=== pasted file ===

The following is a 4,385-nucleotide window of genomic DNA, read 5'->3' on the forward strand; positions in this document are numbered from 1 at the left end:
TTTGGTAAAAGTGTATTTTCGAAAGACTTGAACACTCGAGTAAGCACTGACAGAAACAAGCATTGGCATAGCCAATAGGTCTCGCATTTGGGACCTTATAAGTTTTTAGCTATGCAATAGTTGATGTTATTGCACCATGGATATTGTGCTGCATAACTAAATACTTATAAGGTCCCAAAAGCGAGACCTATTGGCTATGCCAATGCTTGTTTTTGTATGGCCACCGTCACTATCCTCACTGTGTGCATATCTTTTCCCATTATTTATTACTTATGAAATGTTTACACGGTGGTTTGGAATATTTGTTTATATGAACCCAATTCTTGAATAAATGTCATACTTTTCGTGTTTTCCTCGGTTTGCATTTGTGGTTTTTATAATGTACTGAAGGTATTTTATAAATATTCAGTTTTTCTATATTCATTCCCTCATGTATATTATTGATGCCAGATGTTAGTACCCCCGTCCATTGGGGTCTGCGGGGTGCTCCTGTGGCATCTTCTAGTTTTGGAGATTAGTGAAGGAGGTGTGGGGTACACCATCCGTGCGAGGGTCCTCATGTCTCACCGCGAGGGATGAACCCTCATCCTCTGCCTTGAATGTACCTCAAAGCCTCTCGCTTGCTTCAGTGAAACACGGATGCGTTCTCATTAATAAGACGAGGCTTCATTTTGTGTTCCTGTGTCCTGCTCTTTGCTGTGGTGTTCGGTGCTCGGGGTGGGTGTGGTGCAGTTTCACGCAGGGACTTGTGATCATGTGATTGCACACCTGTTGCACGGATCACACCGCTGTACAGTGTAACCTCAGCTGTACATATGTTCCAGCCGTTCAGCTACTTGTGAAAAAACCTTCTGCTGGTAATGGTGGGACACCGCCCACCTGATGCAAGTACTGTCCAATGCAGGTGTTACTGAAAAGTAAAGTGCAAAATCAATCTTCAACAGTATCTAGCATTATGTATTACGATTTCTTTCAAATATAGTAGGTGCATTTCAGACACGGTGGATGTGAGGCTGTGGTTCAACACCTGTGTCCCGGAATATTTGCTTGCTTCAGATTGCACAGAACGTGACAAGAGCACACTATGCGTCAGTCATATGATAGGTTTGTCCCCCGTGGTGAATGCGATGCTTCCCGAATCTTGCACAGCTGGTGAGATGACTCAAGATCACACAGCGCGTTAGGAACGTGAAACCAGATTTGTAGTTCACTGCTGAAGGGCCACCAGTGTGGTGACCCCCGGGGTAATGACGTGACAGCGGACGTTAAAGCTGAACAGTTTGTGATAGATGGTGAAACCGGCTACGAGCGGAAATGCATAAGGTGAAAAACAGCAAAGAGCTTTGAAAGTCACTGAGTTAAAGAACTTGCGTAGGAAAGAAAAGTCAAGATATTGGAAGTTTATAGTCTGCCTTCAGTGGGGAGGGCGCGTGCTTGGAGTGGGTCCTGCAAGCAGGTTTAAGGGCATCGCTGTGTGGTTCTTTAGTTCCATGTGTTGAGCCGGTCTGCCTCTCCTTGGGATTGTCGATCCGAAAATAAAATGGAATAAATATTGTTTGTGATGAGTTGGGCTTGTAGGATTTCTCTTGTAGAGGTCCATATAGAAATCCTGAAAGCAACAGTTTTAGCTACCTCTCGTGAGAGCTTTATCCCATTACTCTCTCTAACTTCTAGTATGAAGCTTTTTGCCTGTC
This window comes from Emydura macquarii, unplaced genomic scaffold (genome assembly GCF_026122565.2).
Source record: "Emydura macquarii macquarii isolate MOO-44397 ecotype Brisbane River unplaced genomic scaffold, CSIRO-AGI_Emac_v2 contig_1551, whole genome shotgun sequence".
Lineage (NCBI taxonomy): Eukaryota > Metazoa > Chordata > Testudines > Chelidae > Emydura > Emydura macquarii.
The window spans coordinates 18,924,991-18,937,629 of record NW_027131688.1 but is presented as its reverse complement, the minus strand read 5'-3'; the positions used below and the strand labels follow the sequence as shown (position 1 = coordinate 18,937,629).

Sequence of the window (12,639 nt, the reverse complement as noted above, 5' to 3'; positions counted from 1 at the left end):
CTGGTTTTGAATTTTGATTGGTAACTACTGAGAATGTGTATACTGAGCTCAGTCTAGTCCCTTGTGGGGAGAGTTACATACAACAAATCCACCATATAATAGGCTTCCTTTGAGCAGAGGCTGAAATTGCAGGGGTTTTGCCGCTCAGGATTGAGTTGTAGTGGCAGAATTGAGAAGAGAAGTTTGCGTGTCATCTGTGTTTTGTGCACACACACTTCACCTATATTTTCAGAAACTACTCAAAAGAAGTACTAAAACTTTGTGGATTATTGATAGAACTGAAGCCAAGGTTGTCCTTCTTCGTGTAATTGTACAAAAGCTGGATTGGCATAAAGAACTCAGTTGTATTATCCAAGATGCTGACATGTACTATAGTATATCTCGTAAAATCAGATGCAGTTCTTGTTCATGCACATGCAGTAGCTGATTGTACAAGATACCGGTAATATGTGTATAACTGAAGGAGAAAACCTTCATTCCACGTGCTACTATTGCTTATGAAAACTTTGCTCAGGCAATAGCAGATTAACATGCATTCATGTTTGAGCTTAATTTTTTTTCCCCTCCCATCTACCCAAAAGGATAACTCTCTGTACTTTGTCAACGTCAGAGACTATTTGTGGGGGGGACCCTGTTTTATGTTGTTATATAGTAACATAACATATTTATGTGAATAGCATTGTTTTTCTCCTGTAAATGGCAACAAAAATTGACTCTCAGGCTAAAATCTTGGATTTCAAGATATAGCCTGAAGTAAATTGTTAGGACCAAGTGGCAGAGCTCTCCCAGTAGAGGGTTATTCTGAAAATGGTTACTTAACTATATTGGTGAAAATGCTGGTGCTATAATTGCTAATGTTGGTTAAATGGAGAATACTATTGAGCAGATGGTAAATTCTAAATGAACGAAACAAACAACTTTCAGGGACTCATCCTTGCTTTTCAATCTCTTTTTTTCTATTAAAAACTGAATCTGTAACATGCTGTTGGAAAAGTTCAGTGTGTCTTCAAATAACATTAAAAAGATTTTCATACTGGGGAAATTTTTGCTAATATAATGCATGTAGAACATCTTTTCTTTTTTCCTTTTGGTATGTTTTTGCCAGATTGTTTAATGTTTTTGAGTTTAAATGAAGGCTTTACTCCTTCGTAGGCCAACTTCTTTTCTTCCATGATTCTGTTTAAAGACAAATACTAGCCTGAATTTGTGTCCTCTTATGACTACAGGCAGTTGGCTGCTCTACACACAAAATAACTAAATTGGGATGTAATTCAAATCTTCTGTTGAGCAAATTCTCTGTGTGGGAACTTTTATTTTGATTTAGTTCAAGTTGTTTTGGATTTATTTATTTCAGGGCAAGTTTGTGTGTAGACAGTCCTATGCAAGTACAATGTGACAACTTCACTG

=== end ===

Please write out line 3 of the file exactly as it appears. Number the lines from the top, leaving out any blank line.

This window comes from Emydura macquarii, unplaced genomic scaffold (genome assembly GCF_026122565.2).